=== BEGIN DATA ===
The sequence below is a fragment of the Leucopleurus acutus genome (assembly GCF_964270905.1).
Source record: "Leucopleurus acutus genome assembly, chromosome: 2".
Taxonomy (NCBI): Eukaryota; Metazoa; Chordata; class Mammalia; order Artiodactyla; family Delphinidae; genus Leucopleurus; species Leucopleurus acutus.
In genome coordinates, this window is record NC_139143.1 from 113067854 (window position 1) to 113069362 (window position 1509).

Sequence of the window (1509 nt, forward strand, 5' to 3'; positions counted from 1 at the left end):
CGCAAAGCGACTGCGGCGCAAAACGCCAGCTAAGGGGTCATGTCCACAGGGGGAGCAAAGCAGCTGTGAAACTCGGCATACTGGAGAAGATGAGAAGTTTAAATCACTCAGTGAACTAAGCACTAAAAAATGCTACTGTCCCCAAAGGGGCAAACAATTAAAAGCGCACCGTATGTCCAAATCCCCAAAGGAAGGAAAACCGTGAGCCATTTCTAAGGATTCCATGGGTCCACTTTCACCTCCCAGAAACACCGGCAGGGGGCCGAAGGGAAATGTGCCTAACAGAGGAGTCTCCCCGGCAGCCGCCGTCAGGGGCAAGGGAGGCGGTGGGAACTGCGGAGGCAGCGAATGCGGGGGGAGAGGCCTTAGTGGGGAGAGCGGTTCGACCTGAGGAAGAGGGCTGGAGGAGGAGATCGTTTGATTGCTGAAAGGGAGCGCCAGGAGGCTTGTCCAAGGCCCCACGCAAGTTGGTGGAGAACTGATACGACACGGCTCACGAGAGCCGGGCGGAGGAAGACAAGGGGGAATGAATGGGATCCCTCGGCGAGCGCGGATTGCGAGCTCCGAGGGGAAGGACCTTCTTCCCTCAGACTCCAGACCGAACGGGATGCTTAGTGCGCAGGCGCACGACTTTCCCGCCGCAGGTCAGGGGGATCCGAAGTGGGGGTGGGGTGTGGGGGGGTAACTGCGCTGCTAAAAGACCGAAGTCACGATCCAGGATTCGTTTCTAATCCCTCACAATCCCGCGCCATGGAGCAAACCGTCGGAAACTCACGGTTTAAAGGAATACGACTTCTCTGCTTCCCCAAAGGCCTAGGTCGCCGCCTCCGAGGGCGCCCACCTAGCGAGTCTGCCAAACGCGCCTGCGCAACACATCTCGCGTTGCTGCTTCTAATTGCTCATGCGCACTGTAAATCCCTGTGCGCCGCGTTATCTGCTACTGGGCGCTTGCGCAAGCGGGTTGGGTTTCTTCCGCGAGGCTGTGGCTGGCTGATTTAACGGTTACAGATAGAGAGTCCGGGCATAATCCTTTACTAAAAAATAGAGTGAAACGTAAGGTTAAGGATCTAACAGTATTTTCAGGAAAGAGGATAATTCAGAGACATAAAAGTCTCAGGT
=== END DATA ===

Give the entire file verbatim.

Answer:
The sequence below is a fragment of the Leucopleurus acutus genome (assembly GCF_964270905.1).
Source record: "Leucopleurus acutus genome assembly, chromosome: 2".
Taxonomy (NCBI): Eukaryota; Metazoa; Chordata; class Mammalia; order Artiodactyla; family Delphinidae; genus Leucopleurus; species Leucopleurus acutus.
In genome coordinates, this window is record NC_139143.1 from 113067854 (window position 1) to 113069362 (window position 1509).

Sequence of the window (1509 nt, forward strand, 5' to 3'; positions counted from 1 at the left end):
CGCAAAGCGACTGCGGCGCAAAACGCCAGCTAAGGGGTCATGTCCACAGGGGGAGCAAAGCAGCTGTGAAACTCGGCATACTGGAGAAGATGAGAAGTTTAAATCACTCAGTGAACTAAGCACTAAAAAATGCTACTGTCCCCAAAGGGGCAAACAATTAAAAGCGCACCGTATGTCCAAATCCCCAAAGGAAGGAAAACCGTGAGCCATTTCTAAGGATTCCATGGGTCCACTTTCACCTCCCAGAAACACCGGCAGGGGGCCGAAGGGAAATGTGCCTAACAGAGGAGTCTCCCCGGCAGCCGCCGTCAGGGGCAAGGGAGGCGGTGGGAACTGCGGAGGCAGCGAATGCGGGGGGAGAGGCCTTAGTGGGGAGAGCGGTTCGACCTGAGGAAGAGGGCTGGAGGAGGAGATCGTTTGATTGCTGAAAGGGAGCGCCAGGAGGCTTGTCCAAGGCCCCACGCAAGTTGGTGGAGAACTGATACGACACGGCTCACGAGAGCCGGGCGGAGGAAGACAAGGGGGAATGAATGGGATCCCTCGGCGAGCGCGGATTGCGAGCTCCGAGGGGAAGGACCTTCTTCCCTCAGACTCCAGACCGAACGGGATGCTTAGTGCGCAGGCGCACGACTTTCCCGCCGCAGGTCAGGGGGATCCGAAGTGGGGGTGGGGTGTGGGGGGGTAACTGCGCTGCTAAAAGACCGAAGTCACGATCCAGGATTCGTTTCTAATCCCTCACAATCCCGCGCCATGGAGCAAACCGTCGGAAACTCACGGTTTAAAGGAATACGACTTCTCTGCTTCCCCAAAGGCCTAGGTCGCCGCCTCCGAGGGCGCCCACCTAGCGAGTCTGCCAAACGCGCCTGCGCAACACATCTCGCGTTGCTGCTTCTAATTGCTCATGCGCACTGTAAATCCCTGTGCGCCGCGTTATCTGCTACTGGGCGCTTGCGCAAGCGGGTTGGGTTTCTTCCGCGAGGCTGTGGCTGGCTGATTTAACGGTTACAGATAGAGAGTCCGGGCATAATCCTTTACTAAAAAATAGAGTGAAACGTAAGGTTAAGGATCTAACAGTATTTTCAGGAAAGAGGATAATTCAGAGACATAAAAGTCTCAGGT